Steven Van Zandt Picks 5 Favorites – Billboard


Steven Van Zandt knew Ronnie Spector, who died Jan. 12 at the age of 78, for more than 40 years. But even before they met, her music was an integral part of his life. As leader of The Ronettes, Spector’s dynamic, powerful delivery and instantly recognizable vibrato imprinted on his soul.


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More than a decade after The Ronettes’ heyday, Van Zandt produced a handful of records featuring Spector, igniting a friendship that lasted until her death. Their work in the mid-’70s, as she was coming out of her divorce from producer Phil Spector and trying to find her footing again in the musical world, helped bring her out of retirement.

“She never changed throughout all of her adversity,” Van Zandt tells Billboard. “She was just an eternal 16-year-old teenager. I would run into her, off and on for the last 40 years, and she just never changed. She’s always had that bubbly kind of optimism, no matter how weird things got.”

Van Zandt says there are around 35 songs performed by Spector from all stages of her career in rotation on The Underground Garage, the SiriusXM radio station created and curated by Van Zandt. On Saturday, his salute to Spector will begin running on the station.

For Billboard, he narrowed his favorites down to five, revisiting why the tunes meant so much to him. His only regret? That the pair didn’t make a full album together. “I was happy to know her and proud to know her, but really honored to work with her,” he says. “I wish we’d done more.”

1. “I Wonder,” The Ronettes (1964)

It was, I think, the third Jeff Barry, Ellie Greenwich and Phil Spector composition after “Be My Baby” and “Baby, I Love You.” There’s easily 10 or 12 classics I could choose from The Ronettes, but “I Wonder” is just one of my favorites. When it comes to The Ronettes’ stuff, I don’t know if I could really necessarily distinguish one from the other. They’re just phenomenal, fantastic compositions, productions and arrangements. … It’s hard to analyze [her voice]. It was more powerful than you would expect. She was a tiny girl, really. And it was a little bit more powerful than you would expect. She had that particular vibrato that was kind of uniquely hers. You can hear how many people were influenced by it.

2. “(The Best Part of) Breakin’ Up,” The Ronettes (1964)

That’s Phil Spector again, but with [co-writers] Pete Andreoli and Vince Poncia. So that was a little bit of a change-up. … She just does what every great singer does, which is you are making the audience believe that you have written that song, you have lived that song, that song is completely autobiographical, straight from your soul to the vinyl. … It’s only the great singers that have that ability to convince you. You feel like you’re just kind of peeking into a 16-year old teenager’s bedroom and she’s just looking out the window. That obviously carries an innocence with it automatically that’s just completely natural, but [she] somehow [had] the sophistication to be able to sing the songs in a way that is really above [her] age. It’s an interesting combination.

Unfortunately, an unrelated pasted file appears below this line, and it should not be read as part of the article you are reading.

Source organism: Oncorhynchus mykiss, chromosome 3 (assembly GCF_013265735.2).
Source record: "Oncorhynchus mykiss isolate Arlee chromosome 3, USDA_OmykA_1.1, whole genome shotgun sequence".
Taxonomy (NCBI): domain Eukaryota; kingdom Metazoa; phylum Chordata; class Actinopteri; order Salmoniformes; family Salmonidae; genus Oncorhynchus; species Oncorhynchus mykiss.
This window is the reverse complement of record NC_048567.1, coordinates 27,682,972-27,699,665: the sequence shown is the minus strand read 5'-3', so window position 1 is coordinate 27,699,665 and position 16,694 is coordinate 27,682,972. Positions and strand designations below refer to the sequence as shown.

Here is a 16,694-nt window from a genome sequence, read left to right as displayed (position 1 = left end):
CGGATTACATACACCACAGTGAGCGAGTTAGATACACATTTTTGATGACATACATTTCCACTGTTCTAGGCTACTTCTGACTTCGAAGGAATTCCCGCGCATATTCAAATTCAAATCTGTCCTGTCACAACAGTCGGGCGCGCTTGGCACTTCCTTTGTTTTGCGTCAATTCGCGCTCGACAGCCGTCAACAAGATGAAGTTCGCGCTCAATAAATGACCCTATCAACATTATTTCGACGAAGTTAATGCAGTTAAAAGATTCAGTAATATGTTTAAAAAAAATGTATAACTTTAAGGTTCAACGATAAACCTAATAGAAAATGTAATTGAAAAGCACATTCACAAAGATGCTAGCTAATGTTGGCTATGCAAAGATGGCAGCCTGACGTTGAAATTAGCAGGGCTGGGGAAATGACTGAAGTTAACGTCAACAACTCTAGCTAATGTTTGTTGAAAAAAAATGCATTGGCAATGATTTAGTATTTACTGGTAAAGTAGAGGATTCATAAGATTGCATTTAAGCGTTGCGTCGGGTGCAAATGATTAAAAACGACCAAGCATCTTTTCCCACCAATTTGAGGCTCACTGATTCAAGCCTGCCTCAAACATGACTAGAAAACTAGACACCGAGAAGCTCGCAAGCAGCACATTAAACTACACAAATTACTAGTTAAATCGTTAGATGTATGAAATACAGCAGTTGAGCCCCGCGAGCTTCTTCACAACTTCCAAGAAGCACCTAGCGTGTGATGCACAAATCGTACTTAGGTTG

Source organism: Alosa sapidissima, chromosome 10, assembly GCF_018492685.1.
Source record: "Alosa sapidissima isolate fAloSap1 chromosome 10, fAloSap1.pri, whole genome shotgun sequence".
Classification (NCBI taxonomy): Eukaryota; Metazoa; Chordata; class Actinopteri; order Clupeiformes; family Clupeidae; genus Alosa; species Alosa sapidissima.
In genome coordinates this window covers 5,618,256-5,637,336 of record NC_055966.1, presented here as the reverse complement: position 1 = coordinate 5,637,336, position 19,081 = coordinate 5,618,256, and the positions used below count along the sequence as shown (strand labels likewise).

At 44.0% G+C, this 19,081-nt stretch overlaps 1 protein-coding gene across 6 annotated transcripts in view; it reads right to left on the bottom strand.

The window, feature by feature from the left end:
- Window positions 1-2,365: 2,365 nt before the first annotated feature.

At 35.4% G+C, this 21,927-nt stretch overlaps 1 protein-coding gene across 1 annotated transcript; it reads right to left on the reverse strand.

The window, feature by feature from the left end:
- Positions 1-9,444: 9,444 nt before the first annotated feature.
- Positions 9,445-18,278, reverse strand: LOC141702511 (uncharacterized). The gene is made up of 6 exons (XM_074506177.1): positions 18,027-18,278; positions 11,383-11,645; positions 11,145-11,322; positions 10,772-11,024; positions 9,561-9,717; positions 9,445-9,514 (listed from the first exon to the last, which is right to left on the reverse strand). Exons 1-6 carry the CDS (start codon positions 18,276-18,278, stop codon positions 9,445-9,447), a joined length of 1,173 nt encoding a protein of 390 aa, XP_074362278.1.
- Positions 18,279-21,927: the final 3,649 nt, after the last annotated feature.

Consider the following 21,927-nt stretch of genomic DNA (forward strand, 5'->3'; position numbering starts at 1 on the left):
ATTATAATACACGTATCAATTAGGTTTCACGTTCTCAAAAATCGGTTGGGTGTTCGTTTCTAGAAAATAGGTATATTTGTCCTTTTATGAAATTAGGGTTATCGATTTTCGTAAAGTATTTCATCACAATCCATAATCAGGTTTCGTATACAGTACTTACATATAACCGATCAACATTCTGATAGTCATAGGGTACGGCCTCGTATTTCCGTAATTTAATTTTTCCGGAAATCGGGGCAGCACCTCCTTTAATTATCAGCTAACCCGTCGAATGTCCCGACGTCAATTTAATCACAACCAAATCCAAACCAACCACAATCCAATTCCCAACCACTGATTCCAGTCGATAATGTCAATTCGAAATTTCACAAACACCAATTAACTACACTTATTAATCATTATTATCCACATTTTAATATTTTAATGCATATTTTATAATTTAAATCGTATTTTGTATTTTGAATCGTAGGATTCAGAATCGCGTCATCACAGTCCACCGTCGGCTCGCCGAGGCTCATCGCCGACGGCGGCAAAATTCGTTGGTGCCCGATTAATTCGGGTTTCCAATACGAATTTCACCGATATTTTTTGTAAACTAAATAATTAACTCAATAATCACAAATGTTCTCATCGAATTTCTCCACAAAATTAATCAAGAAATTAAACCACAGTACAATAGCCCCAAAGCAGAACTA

3. “You Mean So Much to Me,” Southside Johnny & The Asbury Jukes with Ronnie Spector (1976)

It is extremely important because it was a song [written by Bruce Springsteen] that got her out of retirement after the legendary toxic marriage. She basically had quit at that point and had lost her confidence and really felt like she would never go back onstage. So that was a really important transitional record. [Producing her] was a nervous moment. [Laughs] You can’t help but feel a little bit responsible at that point. You’re dealing with not just a friend, but you’re dealing with history. That was the first time that I dealt with somebody who was already famous, you know?

4. “Say Goodbye to Hollywood,” Ronnie Spector & The E Street Band (1977)

I’m definitely cheating. [Laughs] That was an extraordinarily important record. It finally gave her the rest of her confidence back. And from there on, she would get back onstage and stay onstage after that. But it also was a very important moment for the E Street Band, who were in some trouble at that moment. [Bruce Springsteen was barred from recording during a legal battle with his ex-manager and couldn’t work with or pay his band.] Steve Popovich was one of my best friends. He was the guy who signed the Jukes and he said, “Let’s do a session with the E Street Band.” He just had started Cleveland International Records and he said, “I’ve got the perfect song from Billy Joel.” It was a tribute to Ronnie and The Ronettes and Spector. This was a marriage literally made in heaven. That was only the second record I ever produced and I’m very proud of that. You do feel the weight of history and you want to rise to the occasion.

5. “Baby, Please Don’t Go,” Ronnie Spector and The E Street Band (1977)

This was the B-side of “Say Goodbye to Hollywood.” I wrote it for her, which was kind of personal at the time. [Van Zandt and Spector were in a relationship.] A little bit of an extra sort of excitement about her singing a song that I actually wrote. It’s an extra motivation and inspiration. I was talking to Jeff Barry about this last night — he’s going to be on our special — knowing that that voice is going to be doing your song really does affect you and you’ve got to rise to that occasion and you’ve got to bring your A-game and so you do. [When she first heard it,] it was a moment that was special. Yeah, we had our moments.

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